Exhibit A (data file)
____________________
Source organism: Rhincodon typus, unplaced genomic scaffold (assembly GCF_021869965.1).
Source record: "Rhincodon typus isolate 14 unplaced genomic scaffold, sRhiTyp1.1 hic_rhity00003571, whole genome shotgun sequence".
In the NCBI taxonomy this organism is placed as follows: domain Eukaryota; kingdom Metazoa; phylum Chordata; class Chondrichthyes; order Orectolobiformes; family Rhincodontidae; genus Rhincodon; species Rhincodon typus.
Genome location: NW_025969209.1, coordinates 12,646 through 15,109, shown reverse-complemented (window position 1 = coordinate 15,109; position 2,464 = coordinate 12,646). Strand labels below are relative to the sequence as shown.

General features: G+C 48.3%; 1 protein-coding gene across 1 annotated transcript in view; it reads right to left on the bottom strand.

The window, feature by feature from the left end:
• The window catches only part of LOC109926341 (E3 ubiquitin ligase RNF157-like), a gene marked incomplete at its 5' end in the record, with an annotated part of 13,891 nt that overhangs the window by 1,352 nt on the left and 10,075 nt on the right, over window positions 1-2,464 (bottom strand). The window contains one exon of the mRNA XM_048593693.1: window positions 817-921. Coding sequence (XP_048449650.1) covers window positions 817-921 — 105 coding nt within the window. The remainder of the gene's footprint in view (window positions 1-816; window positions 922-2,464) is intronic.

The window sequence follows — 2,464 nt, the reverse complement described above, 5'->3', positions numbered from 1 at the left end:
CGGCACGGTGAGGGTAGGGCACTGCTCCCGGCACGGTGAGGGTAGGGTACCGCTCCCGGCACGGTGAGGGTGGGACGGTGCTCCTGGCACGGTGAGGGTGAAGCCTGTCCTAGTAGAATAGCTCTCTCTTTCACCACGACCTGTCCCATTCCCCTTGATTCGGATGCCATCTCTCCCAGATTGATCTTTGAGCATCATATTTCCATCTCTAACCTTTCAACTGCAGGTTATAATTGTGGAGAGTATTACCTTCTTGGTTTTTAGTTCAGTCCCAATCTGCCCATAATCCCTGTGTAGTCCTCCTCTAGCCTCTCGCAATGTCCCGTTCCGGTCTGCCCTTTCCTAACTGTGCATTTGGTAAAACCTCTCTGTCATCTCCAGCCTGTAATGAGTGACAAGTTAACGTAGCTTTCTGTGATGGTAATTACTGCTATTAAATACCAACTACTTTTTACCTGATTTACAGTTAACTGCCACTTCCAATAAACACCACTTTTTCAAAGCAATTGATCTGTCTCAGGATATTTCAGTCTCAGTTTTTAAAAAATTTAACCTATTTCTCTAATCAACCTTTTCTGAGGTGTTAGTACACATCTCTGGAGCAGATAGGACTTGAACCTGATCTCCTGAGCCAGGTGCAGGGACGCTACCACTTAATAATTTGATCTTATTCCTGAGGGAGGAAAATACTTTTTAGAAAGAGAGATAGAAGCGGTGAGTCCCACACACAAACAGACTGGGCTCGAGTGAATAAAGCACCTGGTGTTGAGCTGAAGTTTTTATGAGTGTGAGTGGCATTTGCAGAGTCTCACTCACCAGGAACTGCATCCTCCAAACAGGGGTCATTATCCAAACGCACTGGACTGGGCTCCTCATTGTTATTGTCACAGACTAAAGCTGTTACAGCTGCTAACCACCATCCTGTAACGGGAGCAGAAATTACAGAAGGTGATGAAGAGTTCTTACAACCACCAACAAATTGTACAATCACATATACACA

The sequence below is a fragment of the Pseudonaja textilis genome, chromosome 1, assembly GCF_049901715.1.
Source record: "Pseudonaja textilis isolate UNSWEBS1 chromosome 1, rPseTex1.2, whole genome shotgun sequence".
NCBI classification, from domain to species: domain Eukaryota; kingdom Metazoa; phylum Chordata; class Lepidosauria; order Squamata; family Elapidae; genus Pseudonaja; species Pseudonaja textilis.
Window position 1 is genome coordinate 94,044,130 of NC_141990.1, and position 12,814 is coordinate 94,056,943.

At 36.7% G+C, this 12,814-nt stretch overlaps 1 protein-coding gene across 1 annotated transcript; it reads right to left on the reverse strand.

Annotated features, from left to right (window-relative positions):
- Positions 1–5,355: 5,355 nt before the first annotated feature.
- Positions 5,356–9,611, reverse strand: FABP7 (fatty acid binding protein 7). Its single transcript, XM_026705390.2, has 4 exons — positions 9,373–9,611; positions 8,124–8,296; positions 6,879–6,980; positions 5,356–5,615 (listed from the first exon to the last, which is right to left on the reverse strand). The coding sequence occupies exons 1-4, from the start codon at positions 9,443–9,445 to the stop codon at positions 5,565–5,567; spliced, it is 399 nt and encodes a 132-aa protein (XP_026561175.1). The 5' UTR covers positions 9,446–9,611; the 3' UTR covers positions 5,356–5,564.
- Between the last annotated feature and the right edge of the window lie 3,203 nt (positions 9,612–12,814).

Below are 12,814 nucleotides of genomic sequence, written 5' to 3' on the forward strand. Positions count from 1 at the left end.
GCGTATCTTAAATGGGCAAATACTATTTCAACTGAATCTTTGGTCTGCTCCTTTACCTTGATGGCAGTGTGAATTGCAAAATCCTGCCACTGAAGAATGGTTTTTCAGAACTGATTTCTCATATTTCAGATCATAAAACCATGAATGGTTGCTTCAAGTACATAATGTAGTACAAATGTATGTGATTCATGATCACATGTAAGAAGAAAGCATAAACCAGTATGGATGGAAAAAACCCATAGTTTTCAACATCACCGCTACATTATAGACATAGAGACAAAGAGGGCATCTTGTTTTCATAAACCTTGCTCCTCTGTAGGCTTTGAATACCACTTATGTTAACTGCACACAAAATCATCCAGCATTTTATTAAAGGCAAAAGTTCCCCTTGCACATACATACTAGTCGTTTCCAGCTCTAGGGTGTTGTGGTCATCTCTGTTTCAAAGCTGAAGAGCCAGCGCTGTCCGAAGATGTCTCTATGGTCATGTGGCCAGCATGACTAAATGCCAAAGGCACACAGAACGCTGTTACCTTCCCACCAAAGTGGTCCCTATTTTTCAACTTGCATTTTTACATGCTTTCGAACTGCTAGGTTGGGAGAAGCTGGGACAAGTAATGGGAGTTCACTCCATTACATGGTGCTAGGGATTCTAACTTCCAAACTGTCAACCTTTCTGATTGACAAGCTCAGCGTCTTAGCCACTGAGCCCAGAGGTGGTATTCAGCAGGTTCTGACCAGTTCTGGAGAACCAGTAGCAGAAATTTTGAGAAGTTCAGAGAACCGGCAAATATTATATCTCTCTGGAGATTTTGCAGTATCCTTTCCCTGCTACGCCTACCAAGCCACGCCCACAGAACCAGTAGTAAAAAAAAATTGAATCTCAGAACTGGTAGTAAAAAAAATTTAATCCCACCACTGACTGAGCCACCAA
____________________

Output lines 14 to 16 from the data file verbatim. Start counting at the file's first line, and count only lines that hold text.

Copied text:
At 36.7% G+C, this 12,814-nt stretch overlaps 1 protein-coding gene across 1 annotated transcript; it reads right to left on the reverse strand.

Annotated features, from left to right (window-relative positions):
- Positions 1–5,355: 5,355 nt before the first annotated feature.